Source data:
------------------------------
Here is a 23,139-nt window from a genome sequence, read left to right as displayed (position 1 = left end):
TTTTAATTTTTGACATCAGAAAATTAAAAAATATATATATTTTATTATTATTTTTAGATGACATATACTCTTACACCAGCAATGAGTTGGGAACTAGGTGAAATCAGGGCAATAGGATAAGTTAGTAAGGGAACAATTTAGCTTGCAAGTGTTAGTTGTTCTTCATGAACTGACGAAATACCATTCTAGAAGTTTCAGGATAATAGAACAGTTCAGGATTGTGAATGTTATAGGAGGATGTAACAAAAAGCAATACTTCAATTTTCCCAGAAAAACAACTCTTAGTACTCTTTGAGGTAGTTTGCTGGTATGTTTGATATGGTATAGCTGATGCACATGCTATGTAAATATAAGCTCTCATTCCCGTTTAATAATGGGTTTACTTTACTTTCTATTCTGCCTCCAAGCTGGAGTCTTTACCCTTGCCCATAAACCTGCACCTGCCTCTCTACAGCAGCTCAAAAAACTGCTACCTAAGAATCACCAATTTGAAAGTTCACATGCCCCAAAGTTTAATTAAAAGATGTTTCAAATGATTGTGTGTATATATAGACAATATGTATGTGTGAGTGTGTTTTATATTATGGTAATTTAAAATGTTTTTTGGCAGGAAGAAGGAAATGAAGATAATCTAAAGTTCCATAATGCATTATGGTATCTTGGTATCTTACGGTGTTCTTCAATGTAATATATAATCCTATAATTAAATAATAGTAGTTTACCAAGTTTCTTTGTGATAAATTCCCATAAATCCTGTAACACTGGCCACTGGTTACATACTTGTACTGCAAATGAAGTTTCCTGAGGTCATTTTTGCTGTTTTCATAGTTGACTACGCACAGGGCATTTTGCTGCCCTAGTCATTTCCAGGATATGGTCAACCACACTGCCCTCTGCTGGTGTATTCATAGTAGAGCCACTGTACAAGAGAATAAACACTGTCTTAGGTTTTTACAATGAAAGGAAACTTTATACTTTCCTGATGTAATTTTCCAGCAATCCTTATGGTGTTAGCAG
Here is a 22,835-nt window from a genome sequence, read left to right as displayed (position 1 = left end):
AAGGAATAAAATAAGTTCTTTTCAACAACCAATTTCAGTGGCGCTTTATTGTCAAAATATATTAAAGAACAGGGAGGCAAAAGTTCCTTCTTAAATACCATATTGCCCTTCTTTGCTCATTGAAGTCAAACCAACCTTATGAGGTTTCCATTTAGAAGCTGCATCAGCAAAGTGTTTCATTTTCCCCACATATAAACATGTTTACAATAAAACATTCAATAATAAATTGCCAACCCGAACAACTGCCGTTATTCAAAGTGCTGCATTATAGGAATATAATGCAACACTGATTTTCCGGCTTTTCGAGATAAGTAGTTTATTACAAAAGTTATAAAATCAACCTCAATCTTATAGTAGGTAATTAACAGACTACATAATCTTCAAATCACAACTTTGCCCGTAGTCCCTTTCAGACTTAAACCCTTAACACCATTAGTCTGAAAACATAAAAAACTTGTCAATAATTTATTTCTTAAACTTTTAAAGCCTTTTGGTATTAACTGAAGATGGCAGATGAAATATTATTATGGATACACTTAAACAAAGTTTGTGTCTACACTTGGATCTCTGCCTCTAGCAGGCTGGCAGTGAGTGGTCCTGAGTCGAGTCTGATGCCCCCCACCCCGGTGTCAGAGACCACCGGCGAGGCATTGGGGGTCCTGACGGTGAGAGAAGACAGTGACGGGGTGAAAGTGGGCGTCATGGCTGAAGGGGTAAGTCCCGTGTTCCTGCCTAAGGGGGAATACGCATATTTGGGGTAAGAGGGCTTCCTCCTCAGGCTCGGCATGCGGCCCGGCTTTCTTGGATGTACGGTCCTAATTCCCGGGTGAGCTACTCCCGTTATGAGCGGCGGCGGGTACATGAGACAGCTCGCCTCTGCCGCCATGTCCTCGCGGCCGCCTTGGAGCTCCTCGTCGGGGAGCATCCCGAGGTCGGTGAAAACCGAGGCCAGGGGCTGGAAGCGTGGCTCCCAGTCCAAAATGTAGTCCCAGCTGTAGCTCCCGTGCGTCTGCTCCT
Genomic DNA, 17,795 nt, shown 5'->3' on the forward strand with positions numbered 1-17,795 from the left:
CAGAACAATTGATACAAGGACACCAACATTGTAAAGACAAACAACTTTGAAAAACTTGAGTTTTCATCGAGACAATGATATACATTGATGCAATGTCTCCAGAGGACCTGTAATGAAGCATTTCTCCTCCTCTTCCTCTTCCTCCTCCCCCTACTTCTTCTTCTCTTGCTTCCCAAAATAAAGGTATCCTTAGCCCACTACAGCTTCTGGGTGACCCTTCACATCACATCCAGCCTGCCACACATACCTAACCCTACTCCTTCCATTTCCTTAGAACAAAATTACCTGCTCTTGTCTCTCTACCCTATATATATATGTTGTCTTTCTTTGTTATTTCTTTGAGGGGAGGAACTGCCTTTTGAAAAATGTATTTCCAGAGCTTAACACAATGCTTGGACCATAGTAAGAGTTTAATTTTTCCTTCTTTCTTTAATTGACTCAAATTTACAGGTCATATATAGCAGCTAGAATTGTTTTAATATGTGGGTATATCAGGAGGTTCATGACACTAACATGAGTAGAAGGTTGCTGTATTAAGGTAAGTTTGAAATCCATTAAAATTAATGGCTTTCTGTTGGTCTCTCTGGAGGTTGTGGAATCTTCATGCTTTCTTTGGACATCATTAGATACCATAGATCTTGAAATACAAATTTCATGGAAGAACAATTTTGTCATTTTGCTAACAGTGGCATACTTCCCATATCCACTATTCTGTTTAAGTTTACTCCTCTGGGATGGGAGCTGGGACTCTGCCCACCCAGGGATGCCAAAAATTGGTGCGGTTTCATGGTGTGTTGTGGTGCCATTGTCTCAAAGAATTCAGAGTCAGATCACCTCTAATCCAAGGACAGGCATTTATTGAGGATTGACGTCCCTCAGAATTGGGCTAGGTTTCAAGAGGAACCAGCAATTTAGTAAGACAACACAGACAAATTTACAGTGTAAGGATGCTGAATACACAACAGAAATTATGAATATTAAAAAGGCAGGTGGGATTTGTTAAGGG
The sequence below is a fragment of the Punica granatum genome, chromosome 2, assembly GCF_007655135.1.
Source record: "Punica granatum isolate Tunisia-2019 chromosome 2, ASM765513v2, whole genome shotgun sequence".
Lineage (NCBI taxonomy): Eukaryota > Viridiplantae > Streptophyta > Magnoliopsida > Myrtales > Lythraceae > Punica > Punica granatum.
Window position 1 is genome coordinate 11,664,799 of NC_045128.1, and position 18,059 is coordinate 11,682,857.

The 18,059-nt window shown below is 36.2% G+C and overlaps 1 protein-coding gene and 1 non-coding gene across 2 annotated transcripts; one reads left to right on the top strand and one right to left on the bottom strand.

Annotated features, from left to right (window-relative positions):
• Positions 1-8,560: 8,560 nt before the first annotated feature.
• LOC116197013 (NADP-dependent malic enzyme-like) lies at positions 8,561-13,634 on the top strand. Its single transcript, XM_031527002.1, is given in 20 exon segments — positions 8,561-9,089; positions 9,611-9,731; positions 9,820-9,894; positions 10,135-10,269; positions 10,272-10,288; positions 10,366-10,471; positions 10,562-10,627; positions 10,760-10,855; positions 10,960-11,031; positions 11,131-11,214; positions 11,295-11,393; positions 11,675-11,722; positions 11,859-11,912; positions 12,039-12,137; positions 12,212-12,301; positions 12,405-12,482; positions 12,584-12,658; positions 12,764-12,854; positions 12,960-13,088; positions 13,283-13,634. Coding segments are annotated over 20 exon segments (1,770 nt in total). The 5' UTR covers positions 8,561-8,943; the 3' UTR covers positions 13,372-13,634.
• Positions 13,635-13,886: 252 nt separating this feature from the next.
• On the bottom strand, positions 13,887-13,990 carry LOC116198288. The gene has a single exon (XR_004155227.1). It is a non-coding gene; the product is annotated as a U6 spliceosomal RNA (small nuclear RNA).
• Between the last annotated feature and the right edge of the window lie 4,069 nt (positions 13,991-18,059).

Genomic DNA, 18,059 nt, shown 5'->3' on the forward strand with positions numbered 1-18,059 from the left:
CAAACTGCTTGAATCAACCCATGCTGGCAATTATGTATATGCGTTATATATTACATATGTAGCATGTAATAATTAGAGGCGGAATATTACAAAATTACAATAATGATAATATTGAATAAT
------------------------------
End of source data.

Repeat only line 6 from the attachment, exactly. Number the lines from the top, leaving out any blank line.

CAGAACAATTGATACAAGGACACCAACATTGTAAAGACAAACAACTTTGAAAAACTTGAGTTTTCATCGAGACAATGATATACATTGATGCAATGTCTCCAGAGGACCTGTAATGAAGCATTTCTCCTCCTCTTCCTCTTCCTCCTCCCCCTACTTCTTCTTCTCTTGCTTCCCAAAATAAAGGTATCCTTAGCCCACTACAGCTTCTGGGTGACCCTTCACATCACATCCAGCCTGCCACACATACCTAACCCTACTCCTTCCATTTCCTTAGAACAAAATTACCTGCTCTTGTCTCTCTACCCTATATATATATGTTGTCTTTCTTTGTTATTTCTTTGAGGGGAGGAACTGCCTTTTGAAAAATGTATTTCCAGAGCTTAACACAATGCTTGGACCATAGTAAGAGTTTAATTTTTCCTTCTTTCTTTAATTGACTCAAATTTACAGGTCATATATAGCAGCTAGAATTGTTTTAATATGTGGGTATATCAGGAGGTTCATGACACTAACATGAGTAGAAGGTTGCTGTATTAAGGTAAGTTTGAAATCCATTAAAATTAATGGCTTTCTGTTGGTCTCTCTGGAGGTTGTGGAATCTTCATGCTTTCTTTGGACATCATTAGATACCATAGATCTTGAAATACAAATTTCATGGAAGAACAATTTTGTCATTTTGCTAACAGTGGCATACTTCCCATATCCACTATTCTGTTTAAGTTTACTCCTCTGGGATGGGAGCTGGGACTCTGCCCACCCAGGGATGCCAAAAATTGGTGCGGTTTCATGGTGTGTTGTGGTGCCATTGTCTCAAAGAATTCAGAGTCAGATCACCTCTAATCCAAGGACAGGCATTTATTGAGGATTGACGTCCCTCAGAATTGGGCTAGGTTTCAAGAGGAACCAGCAATTTAGTAAGACAACACAGACAAATTTACAGTGTAAGGATGCTGAATACACAACAGAAATTATGAATATTAAAAAGGCAGGTGGGATTTGTTAAGGG